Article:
If Heath Ledger’s iconic turn as The Joker in Christopher Nolan’s epic 2008 crime drama “The Dark Knight” has taught us anything, its that as long as everything goes according to plan, everything is fine. Even if the plan is horrifying. When the Flames lose 50+ games this season, nobody panics. When franchise players are flipped for unknown prospects and picks, everything is fine. But when one little ol’ contender struggles, especially in New York, well, then everyone loses their minds.
This year’s New York Rangers club has fallen well short of expectations thus far. This team was supposed to be the cream that rose to the top of the less-than-stellar Metropolitan Division and carry Stanley Cup aspirations into the late spring months. Alain Vigneault was supposed to be the final piece of this puzzle, taking a team more offensive talented than the 2012 team that grinded their way to the Eastern Conference finals to the next level.
Clearly, the transition has been sandpaper smooth to this point. The team in general (but, especially the defense) have had a difficult time going from John Tortorella’s straight forward 2-1-2/low zone collapse to AV’s more complex, matchup oriented overload system. Henrik Lundqvist has been mortal to this point, and our beloved Blueshirts are clinging to playoff contention more as a result of the weak Eastern Conference and weaker Metropolitan Division than of the quality of their play.
So, who or what is to blame for this debacle of a start? Did Glen Sather build a shaky roster? Has he been at the helm too long? Is AV too hands off to get what he needs from this group? Was Mark Messier the answer after all? Why don’t we have a Torey Krug to call up and make a huge difference? Is our drafting and development model broken? All of these concepts have been floated around not just our comments section, but all over the Ranger-related interwebs.
The all encompassing, so-simple-it-must-be-right-in-front-of-our-face answer has proved elusive. The sports talk radio crowd has gotten louder than the objective analysts and fans are scrambling for a quick fix all solution. Unfortunately, folks, its not that simple.
The Rangers have several holes, but these are compounded by poor performances by many of the team’s core players. We know Rick Nash is a better hockey player than he has shown. Ditto, Henrik Lundqvist. If those guys were firing on all cylinders, Ryan Callahan was healthy and Dan Girardi wasn’t doing his best snow angel impression two or three times per shift, we’d probably be having a conversation about minor upgrades to solidify for a Cup run.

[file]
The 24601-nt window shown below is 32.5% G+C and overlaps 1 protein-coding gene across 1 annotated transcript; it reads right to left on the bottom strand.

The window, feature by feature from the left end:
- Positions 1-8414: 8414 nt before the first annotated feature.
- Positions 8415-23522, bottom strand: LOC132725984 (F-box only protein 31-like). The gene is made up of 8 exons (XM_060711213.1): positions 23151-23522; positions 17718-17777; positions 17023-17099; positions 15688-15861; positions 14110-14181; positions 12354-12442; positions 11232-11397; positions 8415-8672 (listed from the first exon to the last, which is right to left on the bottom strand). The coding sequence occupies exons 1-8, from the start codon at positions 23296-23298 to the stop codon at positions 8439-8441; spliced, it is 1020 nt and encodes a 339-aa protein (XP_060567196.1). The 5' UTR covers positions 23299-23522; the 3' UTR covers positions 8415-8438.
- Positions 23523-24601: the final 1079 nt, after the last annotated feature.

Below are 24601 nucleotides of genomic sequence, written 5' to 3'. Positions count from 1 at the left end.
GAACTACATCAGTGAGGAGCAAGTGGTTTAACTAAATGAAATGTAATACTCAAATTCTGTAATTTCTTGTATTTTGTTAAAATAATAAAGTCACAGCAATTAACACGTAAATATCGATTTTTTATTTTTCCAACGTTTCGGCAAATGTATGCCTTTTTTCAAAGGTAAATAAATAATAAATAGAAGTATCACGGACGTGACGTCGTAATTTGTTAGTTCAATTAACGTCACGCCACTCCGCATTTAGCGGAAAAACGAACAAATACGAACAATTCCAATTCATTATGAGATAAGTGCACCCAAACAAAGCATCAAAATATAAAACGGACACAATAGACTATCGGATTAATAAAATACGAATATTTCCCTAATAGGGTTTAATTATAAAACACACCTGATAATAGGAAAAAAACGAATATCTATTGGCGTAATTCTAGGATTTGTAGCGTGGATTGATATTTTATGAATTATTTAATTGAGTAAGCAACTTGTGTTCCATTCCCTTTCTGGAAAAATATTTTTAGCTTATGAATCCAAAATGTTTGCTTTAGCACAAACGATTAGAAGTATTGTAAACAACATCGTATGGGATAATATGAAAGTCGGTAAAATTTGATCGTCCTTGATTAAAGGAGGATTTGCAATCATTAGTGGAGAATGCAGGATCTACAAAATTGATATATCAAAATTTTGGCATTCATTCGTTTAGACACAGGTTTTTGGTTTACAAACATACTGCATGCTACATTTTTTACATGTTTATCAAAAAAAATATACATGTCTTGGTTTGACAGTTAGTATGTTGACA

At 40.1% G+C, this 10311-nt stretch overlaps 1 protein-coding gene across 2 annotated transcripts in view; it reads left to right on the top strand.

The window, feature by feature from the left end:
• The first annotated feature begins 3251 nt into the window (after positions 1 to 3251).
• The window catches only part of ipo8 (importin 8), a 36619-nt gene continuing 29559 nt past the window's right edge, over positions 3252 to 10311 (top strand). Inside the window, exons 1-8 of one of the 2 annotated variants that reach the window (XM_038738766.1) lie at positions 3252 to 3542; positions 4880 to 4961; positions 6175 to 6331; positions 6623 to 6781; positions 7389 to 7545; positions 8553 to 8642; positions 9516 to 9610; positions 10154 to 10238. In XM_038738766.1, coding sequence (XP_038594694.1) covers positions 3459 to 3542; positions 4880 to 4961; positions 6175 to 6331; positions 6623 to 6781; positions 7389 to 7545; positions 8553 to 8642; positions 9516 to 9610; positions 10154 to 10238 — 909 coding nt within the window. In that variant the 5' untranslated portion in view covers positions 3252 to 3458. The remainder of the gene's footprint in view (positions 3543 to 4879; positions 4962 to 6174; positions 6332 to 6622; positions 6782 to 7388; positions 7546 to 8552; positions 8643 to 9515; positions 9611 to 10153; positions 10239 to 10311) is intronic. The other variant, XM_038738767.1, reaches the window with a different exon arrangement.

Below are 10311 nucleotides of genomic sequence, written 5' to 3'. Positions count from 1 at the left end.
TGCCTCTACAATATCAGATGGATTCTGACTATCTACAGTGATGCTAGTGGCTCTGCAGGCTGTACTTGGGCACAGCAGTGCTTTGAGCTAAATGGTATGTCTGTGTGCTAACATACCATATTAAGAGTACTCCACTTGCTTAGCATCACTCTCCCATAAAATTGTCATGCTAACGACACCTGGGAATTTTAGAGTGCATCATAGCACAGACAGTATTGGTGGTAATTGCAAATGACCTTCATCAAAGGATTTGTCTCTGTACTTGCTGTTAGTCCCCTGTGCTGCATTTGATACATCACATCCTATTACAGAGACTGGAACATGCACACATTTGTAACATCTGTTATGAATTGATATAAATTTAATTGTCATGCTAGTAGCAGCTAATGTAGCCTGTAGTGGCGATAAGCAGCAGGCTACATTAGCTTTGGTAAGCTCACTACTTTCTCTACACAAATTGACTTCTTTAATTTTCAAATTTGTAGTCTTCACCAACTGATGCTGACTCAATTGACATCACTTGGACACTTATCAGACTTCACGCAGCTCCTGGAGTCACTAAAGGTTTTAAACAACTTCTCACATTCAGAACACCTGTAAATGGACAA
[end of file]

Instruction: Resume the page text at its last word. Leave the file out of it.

I guess the point I’m trying to make is that when you read an article or a comment, think twice before letting overly-simplistic “back page” analysis skew or influence your opinion on a very complex problem. There are multiple layers to the dysfunction of this year’s team. It is impossible to explain it away with a “Fire Sather” rant or claiming Messier would have been the right call for the job. We have no way of knowing how alternatives to the decisions affecting the team would have turned out had they gone in a different direction.
It’s really easy to say the alternative would have been more effective, simply because it can’t be disputed. It’s possible that the Rangers would be even worse off under Messier or Sather’s replacement could have traded away a Datsyuk-ian prospect in a panic move to quiet the outraged fan base.
One thing we all have in common is that we love the Rangers. We have statistical analysis, the eye test and other observational methods to evaluate the performance of this group. Leading an angry mob with pitch forks when things don’t go according to plan isn’t helping the situation. This summer, we believed the pieces were there for this team to do great things. Underachievement and lack of meaningful transition to the new system are really the biggest difference between then and now.
This ended up being a little more of a rant than I set out to write, but I challenge our incredibly dedicated and intelligent readership to do better than the WFAN sites out there. If you believe wholesale changes are necessary for this club, that Hank is already starting to decline, that simply replacing Sather would bring us to the promised land, then let’s hear a “why” instead of how the blame du jour tenuously connects to the disappointing results on the ice.